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Importing Trouble: The Cost of Caring for Abusers

From the series:

by Nate Brooks

 

An email lies in wait in the inbox. A quiet request is made for help in the middle of the sanctuary. A text bubble pops up. The small point of contact that begins a counseling case can quickly ripen into knowing far more about particular situations in a person’s life than any other human ever has.

Saying “yes” to counseling someone plants the seeds of a relationship that is ultimately outside of our control. Counseling means engaging hurting, suffering, and sinning people. And people will typically act consistently with their sufferings, hurts, and sins.

Whoever a counselee is outside of the counseling, they will eventually be inside of the counseling.

The name of the man or woman who first uttered this aphorism has long been forgotten, but the sentiment’s clear truth endures. When we import an angry counselee into our lives, we can expect them to turn their anger on us at some point. A despairing counselee most likely will spawn inconveniently-timed, yet entirely essential phone calls.

This aphorism holds no less true when we step towards situations of domestic abuse. We can fully expect to encounter a world where an abusive counselee will attempt to do to us what they have been doing to their spouse. We ought not be surprised when abusive counselees:

 

Take our faithful words and twist them, using slight modifications to change their meaning into something we have not said

Example: Our comment acknowledging that yes, all people are sinners becomes, “See, you just said that fault for our marital trouble is equally shared between us.”

 

Seek to establish an alliance with us against their spouse

Example: “How would you feel if your spouse never expressed any affection with you? Everything I’ve done is to try and love her and I get nothing in return.”

 

Try to warp our understanding of the situation so they become the victim and us as collaborators in abusing them

Example: “She’s the one who is separating, I’m the one who is actually the victim here. You’re endorsing abuse!”

 

Accuse us of heresy, liberalism, unfaithfulness, or malpractice

Example: “You aren’t loving me well. The Bible commands you to love me and all you’re doing is offering accusation.”

Example: “You just believe this because your theology isn’t right. If you really treasured God’s word, you’d agree with me.”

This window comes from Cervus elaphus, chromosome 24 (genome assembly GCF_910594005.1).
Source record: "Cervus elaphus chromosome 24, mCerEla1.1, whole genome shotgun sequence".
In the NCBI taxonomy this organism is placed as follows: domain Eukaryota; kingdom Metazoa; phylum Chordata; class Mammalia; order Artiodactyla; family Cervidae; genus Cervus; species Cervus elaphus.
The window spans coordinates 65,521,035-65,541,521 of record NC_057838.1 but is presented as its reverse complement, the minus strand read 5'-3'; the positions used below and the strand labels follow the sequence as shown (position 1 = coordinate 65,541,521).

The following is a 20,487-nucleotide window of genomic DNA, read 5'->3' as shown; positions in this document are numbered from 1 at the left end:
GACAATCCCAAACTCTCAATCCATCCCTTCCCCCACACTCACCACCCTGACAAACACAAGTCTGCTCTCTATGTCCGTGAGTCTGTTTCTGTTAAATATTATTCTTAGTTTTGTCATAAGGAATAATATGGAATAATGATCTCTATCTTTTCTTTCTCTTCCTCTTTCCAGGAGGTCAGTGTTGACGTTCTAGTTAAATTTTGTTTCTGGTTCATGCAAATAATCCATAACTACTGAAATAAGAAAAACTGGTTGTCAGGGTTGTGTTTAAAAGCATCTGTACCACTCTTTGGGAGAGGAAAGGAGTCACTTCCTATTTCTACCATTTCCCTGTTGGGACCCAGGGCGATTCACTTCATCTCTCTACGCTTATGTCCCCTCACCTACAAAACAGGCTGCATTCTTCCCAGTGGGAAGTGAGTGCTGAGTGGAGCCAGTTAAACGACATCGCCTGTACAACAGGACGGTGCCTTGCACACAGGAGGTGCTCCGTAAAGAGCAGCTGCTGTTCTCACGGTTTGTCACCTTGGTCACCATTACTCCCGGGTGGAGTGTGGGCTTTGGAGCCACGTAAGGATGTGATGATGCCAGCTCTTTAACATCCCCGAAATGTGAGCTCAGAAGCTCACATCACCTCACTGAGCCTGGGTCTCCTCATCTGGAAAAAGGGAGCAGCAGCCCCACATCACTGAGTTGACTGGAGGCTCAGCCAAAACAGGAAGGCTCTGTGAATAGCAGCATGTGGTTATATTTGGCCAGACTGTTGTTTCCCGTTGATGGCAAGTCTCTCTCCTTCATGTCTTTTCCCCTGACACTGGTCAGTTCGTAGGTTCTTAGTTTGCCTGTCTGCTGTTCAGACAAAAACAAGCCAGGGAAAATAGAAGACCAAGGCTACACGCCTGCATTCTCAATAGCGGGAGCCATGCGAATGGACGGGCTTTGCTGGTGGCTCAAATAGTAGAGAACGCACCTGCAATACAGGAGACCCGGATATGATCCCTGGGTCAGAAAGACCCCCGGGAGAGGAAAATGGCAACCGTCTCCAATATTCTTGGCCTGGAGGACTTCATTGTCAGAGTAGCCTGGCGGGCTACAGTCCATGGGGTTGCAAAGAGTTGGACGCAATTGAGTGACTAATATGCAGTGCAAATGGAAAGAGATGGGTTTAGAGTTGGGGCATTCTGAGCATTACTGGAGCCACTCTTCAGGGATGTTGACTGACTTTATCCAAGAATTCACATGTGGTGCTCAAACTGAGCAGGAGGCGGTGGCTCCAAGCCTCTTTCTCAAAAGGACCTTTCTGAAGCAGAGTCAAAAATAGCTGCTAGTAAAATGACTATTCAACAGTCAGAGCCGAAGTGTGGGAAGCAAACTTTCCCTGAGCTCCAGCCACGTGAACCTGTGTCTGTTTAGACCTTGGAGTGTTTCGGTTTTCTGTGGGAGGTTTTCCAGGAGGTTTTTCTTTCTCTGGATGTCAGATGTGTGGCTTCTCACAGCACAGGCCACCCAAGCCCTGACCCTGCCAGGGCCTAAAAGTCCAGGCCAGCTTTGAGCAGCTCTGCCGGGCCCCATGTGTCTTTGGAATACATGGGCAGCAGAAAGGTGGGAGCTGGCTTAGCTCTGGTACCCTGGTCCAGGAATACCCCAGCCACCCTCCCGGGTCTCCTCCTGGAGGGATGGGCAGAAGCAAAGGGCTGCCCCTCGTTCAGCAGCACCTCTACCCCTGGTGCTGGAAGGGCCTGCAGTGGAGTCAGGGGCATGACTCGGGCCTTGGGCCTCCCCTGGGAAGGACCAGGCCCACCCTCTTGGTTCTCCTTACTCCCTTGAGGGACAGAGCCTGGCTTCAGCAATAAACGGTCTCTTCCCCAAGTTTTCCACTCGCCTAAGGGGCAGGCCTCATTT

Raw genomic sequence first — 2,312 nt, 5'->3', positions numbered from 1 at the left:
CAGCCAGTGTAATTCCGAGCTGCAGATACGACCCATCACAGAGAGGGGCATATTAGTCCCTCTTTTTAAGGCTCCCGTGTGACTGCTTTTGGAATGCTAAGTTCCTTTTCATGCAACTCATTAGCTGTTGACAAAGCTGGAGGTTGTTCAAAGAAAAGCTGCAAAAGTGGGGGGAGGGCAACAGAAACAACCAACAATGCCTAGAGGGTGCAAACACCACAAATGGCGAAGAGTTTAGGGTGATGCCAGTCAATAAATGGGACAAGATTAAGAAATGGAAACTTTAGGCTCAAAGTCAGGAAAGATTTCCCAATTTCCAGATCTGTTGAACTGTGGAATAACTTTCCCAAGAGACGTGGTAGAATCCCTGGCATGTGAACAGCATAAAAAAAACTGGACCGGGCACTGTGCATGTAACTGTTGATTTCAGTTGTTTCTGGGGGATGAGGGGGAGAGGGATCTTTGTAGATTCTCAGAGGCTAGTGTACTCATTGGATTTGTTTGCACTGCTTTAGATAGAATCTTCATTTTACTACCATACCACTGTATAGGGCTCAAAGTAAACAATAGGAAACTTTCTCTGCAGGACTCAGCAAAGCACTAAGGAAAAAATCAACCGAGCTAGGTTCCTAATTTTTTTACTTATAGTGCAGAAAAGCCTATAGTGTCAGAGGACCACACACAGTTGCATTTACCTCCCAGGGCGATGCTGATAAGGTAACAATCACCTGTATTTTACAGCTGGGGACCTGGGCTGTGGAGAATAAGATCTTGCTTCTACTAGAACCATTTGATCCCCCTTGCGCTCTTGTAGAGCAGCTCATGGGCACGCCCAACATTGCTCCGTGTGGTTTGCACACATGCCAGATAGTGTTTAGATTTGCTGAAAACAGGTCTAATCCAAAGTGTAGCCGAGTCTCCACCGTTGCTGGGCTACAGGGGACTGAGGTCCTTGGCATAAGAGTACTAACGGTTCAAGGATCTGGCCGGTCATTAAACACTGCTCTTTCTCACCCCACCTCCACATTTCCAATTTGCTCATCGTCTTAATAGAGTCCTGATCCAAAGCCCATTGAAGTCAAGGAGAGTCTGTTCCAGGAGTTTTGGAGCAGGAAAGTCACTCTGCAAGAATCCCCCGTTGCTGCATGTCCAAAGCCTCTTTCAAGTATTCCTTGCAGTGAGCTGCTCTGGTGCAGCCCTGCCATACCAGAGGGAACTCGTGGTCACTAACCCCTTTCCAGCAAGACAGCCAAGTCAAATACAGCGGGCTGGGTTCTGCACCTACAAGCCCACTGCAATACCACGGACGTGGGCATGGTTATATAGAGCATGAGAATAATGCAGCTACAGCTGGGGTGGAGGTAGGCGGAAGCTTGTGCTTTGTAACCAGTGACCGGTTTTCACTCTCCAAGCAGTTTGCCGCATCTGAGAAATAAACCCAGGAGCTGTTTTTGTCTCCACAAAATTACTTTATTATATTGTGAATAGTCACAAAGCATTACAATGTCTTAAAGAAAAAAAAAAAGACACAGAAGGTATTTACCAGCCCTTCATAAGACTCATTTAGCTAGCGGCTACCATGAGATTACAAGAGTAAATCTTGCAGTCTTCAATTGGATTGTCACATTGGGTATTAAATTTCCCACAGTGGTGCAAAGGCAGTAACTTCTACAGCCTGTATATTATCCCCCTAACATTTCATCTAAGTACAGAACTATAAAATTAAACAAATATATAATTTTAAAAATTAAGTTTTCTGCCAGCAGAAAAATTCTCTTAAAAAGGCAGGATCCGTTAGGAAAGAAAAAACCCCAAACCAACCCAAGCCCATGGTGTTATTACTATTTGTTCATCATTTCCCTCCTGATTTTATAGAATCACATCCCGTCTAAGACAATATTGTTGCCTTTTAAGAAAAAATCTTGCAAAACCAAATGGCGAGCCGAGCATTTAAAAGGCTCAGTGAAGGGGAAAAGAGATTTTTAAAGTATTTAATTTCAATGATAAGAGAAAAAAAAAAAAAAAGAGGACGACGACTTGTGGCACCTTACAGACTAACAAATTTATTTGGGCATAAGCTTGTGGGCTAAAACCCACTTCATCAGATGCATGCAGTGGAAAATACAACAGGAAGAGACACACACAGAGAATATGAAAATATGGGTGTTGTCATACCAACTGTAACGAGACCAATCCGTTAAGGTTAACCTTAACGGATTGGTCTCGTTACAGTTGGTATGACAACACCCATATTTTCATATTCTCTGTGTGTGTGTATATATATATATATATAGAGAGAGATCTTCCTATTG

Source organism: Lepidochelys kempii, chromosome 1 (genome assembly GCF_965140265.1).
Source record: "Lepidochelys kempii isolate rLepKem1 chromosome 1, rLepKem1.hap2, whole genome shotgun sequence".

Send harassing emails or text messages, make harassing phone calls, or make implicit or explicit threats

Example: “If you don’t do what I ask, you can expect me to pursue it through other means.”

Example: “You had better hope for your sake that you’ve taken good notes of our sessions.”

Example: “It’s a good thing for your or your family’s sake that you have an unlisted address.”

 

This list is certainly partial, and every abuser manifests different groupings of the particular attitudes and actions tantamount to abuse. Even in situations that ultimately result in repentance and restoration, we can expect early sessions to be dominated by examples like these above as the condition of the abuser’s heart necessitates such behavior (Matthew 12:34).

Jesus warns those who would follow after him to count the cost of discipleship. Luke 14:28-30 cautions those who would quickly leave everything to follow him:

For which of you, wanting to build a tower, doesn’t first sit down and calculate the cost to see if he has enough to complete it? Otherwise, after he has laid the foundation and cannot finish it, all the onlookers will begin to ridicule him, saying, ‘This man started to build and wasn’t able to finish.’

We do well to consider Jesus’ words in the context of helping couples mired in domestic abuse and violence. Jesus doesn’t offer these words to convince people not to follow him; he is God incarnate and all human beings ought and must follow him. However, in a world that crucified the Messiah, there will be a cost for those who do what they ought to do.

In the same way, we ought to and must step towards both the oppressed and the oppressors. As we do so, we need to remember that seeking to minister to an abusive individual enmired in their own sin will likely produce a cost to us as well. Whatever our taste of trouble, it sadly is but a sliver of what the oppressed spouse has suffered for years or decades. Bearing others’ burdens is a recipe for a weary back with little immediate payoff for yourself. However, it cultivates in us the attitude of our Savior, who came not to be served, but to serve, and to pour out his life for many.